Wall Street has not been kind to the idea of Tesla Motors buying SolarCity in a deal that would involve no cash but would pay the solar panel company with $2.8 billion in Tesla stock. Some analysts have even used words like “deranged” when referring to Elon Musk’s latest idea. But according to Bloomberg, Elon may be crazy like a fox. Here’s why:
It says the residential solar power business is all about branding. No one can argue that in just a few short years, Tesla has built itself into a major brand respected and trusted around the world. Bloomberg sees parallels between the electric car business and the solar panel business. In both, potential customers often have a raft of questions. The technology for each is still fairly new and not widely understood.
A rooftop solar system involves lots of pieces. What panels do you buy? What about an inverter? What happens on cloudy days? Can I get paid by my local utility company if I send excess electricity back to the grid? How reliable is the installer? What about inverters? Which one is best? Who will service my system in the years ahead? What about warranties?
When you buy a Tesla, you get the entire car. All the pieces are there and they all work in harmony with each other. The company has the highest customer satisfaction numbers ever seen. Its service is widely praised. The vast majority of people are happy to do business with Tesla, as evidenced by the nearly 400,000 people who willingly stood in line for hours to plunk down a deposit on the upcoming Model 3.
Bloomberg remembers a time when computers were still novel technology and there was a welter of confusing claims. Then Apple opened its first stores. They were places where people could come to get answers to their questions without being pressured to buy something. Apple’s approach transformed the personal computer business.
It thinks if Tesla took the same approach with SolarCity products at its stores something similar would happen. That could ignite the domestic solar industry in a way that critics of the deal simply cannot imagine. A Tesla showroom that also offers SolarCity products would calm the fears of millions of potential residential solar customers and drive the industry to an entirely new level.
Bloomberg says, “What ties the cars-plus-solar Tesla store together is an implicit guarantee of good customer service and sophisticated technology that’s easy to use. That’s branding that can never quite come together so long as Tesla and SolarCity remain separate companies. But together, it just might expand the entire market for solar.”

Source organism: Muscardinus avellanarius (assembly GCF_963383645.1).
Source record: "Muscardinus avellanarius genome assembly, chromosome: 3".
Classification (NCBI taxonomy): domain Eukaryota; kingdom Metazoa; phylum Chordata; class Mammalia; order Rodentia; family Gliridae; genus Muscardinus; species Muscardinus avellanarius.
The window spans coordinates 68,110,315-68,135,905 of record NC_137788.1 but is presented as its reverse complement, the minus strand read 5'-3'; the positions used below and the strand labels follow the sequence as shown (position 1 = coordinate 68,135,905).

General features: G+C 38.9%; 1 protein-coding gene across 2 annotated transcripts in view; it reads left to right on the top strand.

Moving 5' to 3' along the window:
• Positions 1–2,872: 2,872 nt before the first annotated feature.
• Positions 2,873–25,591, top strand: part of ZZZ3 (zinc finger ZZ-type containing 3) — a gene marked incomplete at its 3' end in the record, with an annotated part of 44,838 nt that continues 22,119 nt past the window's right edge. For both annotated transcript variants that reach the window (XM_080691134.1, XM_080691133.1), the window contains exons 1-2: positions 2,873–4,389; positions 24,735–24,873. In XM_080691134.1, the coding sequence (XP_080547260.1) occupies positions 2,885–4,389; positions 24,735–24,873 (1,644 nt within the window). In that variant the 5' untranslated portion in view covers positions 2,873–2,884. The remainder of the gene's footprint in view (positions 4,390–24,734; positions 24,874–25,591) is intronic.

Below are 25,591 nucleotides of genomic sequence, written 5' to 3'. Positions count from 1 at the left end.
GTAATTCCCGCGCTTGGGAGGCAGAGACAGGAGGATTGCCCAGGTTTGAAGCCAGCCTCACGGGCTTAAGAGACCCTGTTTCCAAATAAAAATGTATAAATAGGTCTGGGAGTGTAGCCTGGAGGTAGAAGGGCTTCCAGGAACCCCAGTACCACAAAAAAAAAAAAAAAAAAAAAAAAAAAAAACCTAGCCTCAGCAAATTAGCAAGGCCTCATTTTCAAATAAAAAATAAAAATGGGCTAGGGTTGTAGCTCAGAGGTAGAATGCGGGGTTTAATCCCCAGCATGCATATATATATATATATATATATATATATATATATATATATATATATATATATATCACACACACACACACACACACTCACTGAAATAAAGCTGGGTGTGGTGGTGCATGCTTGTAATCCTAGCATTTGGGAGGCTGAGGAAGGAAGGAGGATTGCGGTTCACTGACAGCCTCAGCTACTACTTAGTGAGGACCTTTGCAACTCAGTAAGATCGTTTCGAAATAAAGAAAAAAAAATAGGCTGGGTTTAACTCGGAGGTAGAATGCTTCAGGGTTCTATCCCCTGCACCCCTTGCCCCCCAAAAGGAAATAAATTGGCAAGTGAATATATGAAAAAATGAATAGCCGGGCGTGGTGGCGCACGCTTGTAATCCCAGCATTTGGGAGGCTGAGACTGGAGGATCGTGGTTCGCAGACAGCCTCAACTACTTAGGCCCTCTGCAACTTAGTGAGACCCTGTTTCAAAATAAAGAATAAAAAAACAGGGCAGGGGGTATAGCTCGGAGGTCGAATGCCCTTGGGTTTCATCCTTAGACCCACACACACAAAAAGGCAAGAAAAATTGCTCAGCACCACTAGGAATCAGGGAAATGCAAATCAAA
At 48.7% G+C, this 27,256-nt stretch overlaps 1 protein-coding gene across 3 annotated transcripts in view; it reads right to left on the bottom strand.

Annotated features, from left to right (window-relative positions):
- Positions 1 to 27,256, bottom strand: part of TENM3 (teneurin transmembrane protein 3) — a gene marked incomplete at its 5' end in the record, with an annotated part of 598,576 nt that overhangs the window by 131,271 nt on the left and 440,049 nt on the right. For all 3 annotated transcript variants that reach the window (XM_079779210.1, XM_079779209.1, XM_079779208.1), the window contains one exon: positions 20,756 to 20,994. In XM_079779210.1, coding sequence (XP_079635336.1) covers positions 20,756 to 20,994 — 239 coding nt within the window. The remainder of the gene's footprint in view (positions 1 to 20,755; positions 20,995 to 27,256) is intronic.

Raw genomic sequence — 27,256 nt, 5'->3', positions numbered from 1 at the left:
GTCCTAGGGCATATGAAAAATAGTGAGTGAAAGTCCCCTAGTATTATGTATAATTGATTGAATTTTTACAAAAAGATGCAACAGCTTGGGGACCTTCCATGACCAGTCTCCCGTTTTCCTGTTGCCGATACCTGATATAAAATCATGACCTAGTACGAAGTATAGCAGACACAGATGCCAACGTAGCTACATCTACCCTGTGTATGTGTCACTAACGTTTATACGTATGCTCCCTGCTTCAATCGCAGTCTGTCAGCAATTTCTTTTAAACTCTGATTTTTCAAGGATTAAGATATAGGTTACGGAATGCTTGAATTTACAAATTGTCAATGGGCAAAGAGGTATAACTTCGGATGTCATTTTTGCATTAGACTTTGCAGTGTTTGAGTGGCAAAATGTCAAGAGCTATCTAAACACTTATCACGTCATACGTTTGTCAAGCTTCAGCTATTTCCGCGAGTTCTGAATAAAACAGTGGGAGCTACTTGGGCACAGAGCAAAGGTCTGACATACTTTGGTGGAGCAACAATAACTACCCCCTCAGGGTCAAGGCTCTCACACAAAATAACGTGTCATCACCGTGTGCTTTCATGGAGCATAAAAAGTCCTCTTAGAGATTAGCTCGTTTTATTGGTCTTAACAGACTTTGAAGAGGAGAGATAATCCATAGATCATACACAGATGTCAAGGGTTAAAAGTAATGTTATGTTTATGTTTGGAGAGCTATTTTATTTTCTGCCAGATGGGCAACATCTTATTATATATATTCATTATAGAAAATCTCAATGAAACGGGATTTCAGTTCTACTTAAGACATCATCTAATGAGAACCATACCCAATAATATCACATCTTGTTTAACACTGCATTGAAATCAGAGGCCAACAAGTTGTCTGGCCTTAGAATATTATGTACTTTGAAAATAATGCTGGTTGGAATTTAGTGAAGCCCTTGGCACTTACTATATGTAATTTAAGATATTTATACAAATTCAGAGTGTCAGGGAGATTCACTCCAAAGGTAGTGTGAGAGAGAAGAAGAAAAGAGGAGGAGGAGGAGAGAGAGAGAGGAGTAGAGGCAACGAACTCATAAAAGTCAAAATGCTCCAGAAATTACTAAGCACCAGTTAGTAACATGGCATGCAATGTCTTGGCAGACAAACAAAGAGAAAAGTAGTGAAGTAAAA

But residential solar is just the tip of the iceberg. Tesla is also deeply involved in battery storage. Keep in mind Elon Musk’s overarching goal, which is to show the world how to break its fossil fuel addiction. As Tesla expands its solar customer base, it will be in a position to become not just a battery storage company but a quasi-utility company in its own right.
A battery can respond instantaneously to a call for power, something conventional generators cannot do. The demand for electricity on the grid fluctuates significantly over time. Any electricity a utility company generates must be used immediately or it is wasted. That means utilities generate a lot of electricity they never get paid for.
But what if that excess power is stored, some of it in batteries that are part of residential solar power systems? And what if, through a fully connected network that links all those systems together, Tesla could supply power to the grid for just a few minutes, a few seconds, or even fractions of a second? That could make it a significant force in grid operations. Bloomberg expects upcoming regulatory changes will make it easier for Tesla to become a supplier of electricity to the grid, rather than just a battery company. “Musk’s intentions are larger than simply adding a third product category,” said BNEF analyst Hugh Bromley. “The future of Tesla Energy could be in energy services.”
Bloomberg concludes its analysis this way: “Is SolarCity a major distraction for Tesla? Probably. Does it add existential risk to both of these long, cash-torching bets? Most likely. Are the conflicts of interest messy? Definitely. But could the deal also result in the world’s first clean-energy juggernaut, a company that does for solar power, batteries, and electric cars what Apple did for computers, phones, and software apps? It’s worth considering.”
The stock analysts who are ripping Tesla for its plan to buy SolarCity all have valid points, but they may be missing the forest for the trees. For whatever reason, Elon Musk is like the chess master who thinks twelve moves ahead while mere mortals are focused on what to do next. His ability to peer into the future and see connections that others do not is uncanny. Once you realize Musk’s mission is nothing less than an end of a fossil fuel–driven world, his ideas start to make a lot more sense.